Hepatitis C is a blood-borne virus that predominantly infects the cells of the liver. This can result in inflammation and significant damage to the liver.
Hepatitis C often doesn’t have any noticeable symptoms until the liver has been significantly damaged. This means many people have an infection without realising it.
When symptoms do occur, they can be mistaken for another condition. Symptoms can include:
- Flu-like symptoms, such as muscle aches and high temperature;
- Feeling tired all the time;
- Loss of appetite;
- Abdominal pain;
- Feeling and being sick.
The only way to know for certain if these symptoms are caused by hepatitis C is to get tested.
Those patients who test positive for Hepatitis C should be referred to the local Operational Delivery Network (ODN) for treatment. New hepatitis C treatments are oral tablets for 8-12 weeks and have minimal side effects and over 95% cure rates.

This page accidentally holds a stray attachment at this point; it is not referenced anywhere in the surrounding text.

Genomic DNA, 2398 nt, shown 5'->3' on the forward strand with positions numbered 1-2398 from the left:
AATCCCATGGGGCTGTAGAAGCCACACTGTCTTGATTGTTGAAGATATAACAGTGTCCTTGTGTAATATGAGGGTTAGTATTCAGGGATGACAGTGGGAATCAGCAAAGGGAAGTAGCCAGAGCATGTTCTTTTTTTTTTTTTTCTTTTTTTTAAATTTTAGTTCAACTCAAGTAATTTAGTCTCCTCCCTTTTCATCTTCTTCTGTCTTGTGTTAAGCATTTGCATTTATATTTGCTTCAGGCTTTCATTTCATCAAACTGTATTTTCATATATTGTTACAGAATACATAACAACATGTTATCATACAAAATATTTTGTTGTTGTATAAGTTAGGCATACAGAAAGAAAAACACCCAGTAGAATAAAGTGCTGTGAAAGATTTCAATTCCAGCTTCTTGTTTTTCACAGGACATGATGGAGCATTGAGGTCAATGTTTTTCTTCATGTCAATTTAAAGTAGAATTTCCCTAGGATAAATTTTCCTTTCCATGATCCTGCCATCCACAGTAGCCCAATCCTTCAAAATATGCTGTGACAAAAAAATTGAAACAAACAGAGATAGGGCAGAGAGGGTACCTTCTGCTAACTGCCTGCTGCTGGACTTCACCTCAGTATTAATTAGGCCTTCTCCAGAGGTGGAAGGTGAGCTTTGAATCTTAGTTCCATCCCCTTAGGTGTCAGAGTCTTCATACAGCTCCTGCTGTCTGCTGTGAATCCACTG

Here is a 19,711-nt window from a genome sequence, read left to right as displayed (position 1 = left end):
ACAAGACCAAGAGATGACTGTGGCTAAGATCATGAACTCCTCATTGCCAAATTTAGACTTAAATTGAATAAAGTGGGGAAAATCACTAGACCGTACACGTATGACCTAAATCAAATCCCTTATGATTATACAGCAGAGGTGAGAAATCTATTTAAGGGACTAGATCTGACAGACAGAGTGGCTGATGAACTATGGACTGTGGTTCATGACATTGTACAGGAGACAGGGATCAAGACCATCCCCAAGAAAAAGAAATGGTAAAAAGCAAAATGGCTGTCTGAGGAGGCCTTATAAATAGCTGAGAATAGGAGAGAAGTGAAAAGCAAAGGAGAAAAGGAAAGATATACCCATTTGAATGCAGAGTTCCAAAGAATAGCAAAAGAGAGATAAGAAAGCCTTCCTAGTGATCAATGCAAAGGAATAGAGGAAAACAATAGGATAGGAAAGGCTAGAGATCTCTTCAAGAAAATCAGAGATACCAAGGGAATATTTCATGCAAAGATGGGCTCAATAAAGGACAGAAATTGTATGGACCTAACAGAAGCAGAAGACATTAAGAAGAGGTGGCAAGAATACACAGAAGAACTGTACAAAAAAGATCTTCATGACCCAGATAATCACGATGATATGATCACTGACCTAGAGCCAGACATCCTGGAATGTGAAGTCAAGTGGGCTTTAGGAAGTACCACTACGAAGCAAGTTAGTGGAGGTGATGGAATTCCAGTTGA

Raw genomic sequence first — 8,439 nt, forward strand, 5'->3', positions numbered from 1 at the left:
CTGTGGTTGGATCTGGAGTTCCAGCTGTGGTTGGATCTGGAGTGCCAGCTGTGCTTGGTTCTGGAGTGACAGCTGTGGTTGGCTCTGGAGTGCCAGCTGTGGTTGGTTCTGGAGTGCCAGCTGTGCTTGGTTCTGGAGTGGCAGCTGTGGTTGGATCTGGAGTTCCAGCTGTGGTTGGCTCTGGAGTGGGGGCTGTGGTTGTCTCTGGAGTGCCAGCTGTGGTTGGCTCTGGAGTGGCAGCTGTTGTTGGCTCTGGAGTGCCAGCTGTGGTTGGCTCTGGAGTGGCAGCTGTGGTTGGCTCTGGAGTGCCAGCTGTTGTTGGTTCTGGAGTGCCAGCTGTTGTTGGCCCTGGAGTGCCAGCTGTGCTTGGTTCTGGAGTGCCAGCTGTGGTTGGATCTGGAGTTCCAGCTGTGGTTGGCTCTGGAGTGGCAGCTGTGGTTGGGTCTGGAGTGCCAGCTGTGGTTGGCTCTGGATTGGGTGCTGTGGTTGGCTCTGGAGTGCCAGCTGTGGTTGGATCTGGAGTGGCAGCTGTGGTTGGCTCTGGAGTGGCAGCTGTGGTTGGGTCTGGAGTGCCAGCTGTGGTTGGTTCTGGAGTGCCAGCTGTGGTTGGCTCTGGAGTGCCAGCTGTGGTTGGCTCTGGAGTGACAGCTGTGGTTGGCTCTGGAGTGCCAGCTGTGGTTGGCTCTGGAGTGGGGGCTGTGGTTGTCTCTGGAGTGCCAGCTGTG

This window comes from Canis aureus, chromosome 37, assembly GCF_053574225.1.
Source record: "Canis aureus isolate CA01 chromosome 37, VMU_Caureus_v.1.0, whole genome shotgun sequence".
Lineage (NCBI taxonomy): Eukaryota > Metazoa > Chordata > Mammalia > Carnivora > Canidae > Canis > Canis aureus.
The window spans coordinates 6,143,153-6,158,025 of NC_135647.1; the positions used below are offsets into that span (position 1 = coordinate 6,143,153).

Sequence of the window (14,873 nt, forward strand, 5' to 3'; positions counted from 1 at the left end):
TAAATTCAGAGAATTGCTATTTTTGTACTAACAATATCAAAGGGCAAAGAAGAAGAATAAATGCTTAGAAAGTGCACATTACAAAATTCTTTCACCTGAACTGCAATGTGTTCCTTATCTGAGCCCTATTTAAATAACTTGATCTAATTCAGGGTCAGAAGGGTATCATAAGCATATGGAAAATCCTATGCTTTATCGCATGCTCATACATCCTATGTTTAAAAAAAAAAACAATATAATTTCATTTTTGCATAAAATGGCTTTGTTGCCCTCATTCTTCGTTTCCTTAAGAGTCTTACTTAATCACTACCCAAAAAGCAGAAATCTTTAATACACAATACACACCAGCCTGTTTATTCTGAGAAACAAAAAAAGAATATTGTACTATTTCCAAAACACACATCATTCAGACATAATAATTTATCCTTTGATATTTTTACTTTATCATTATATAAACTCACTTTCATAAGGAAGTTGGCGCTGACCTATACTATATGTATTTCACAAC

You are more likely to get Hepatitis C if you
- Are an injecting drug user
- Work around blood or needles
- Had a blood transfusion before September 1991
- Have a blood transfusion or medical treatment abroad
- Partake in high risk sexual behaviours; have multiple sexual partners, men who have sex with men, one or both partners have other STIs
- Live with someone who has Hepatitis C
- Share toothbrushes, scissors or razors with someone who has Hepatitis C
- Get body piercings or tattoos with equipment that is not sterile (usually abroad)
- Were born to a mother who has Hepatitis C
- Have been in prison